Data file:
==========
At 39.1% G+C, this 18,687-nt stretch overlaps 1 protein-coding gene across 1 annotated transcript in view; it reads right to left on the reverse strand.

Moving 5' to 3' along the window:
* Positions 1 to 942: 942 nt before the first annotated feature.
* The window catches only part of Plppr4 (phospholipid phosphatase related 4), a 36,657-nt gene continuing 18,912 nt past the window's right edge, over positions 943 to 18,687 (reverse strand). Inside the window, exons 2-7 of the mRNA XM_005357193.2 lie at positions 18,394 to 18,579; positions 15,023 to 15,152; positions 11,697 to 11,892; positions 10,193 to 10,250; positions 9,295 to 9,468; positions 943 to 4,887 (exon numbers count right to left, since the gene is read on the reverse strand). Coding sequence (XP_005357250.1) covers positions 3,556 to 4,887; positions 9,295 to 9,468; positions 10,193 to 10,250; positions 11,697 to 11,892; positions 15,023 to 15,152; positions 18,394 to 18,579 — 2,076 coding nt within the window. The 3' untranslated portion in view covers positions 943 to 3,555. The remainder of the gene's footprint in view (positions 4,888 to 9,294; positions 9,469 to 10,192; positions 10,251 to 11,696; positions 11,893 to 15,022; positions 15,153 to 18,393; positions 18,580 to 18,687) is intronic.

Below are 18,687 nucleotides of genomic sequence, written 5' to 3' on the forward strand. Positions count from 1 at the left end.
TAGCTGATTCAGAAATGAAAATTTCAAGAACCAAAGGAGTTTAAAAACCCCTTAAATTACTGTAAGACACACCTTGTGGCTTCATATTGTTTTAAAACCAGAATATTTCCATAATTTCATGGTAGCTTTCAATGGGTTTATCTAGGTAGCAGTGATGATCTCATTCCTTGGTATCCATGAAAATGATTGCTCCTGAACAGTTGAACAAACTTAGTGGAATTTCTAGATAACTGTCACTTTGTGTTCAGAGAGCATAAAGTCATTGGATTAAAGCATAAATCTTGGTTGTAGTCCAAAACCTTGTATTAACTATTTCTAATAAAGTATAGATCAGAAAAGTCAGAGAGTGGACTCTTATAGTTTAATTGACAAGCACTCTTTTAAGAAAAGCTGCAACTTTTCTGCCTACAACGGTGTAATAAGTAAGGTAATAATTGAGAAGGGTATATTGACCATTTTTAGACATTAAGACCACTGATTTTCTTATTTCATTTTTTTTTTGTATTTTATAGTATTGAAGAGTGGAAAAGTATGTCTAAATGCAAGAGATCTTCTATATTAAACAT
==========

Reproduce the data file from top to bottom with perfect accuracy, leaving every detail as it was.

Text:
At 39.1% G+C, this 18,687-nt stretch overlaps 1 protein-coding gene across 1 annotated transcript in view; it reads right to left on the reverse strand.

Moving 5' to 3' along the window:
* Positions 1 to 942: 942 nt before the first annotated feature.
* The window catches only part of Plppr4 (phospholipid phosphatase related 4), a 36,657-nt gene continuing 18,912 nt past the window's right edge, over positions 943 to 18,687 (reverse strand). Inside the window, exons 2-7 of the mRNA XM_005357193.2 lie at positions 18,394 to 18,579; positions 15,023 to 15,152; positions 11,697 to 11,892; positions 10,193 to 10,250; positions 9,295 to 9,468; positions 943 to 4,887 (exon numbers count right to left, since the gene is read on the reverse strand). Coding sequence (XP_005357250.1) covers positions 3,556 to 4,887; positions 9,295 to 9,468; positions 10,193 to 10,250; positions 11,697 to 11,892; positions 15,023 to 15,152; positions 18,394 to 18,579 — 2,076 coding nt within the window. The 3' untranslated portion in view covers positions 943 to 3,555. The remainder of the gene's footprint in view (positions 4,888 to 9,294; positions 9,469 to 10,192; positions 10,251 to 11,696; positions 11,893 to 15,022; positions 15,153 to 18,393; positions 18,580 to 18,687) is intronic.

Below are 18,687 nucleotides of genomic sequence, written 5' to 3' on the forward strand. Positions count from 1 at the left end.
TAGCTGATTCAGAAATGAAAATTTCAAGAACCAAAGGAGTTTAAAAACCCCTTAAATTACTGTAAGACACACCTTGTGGCTTCATATTGTTTTAAAACCAGAATATTTCCATAATTTCATGGTAGCTTTCAATGGGTTTATCTAGGTAGCAGTGATGATCTCATTCCTTGGTATCCATGAAAATGATTGCTCCTGAACAGTTGAACAAACTTAGTGGAATTTCTAGATAACTGTCACTTTGTGTTCAGAGAGCATAAAGTCATTGGATTAAAGCATAAATCTTGGTTGTAGTCCAAAACCTTGTATTAACTATTTCTAATAAAGTATAGATCAGAAAAGTCAGAGAGTGGACTCTTATAGTTTAATTGACAAGCACTCTTTTAAGAAAAGCTGCAACTTTTCTGCCTACAACGGTGTAATAAGTAAGGTAATAATTGAGAAGGGTATATTGACCATTTTTAGACATTAAGACCACTGATTTTCTTATTTCATTTTTTTTTTGTATTTTATAGTATTGAAGAGTGGAAAAGTATGTCTAAATGCAAGAGATCTTCTATATTAAACAT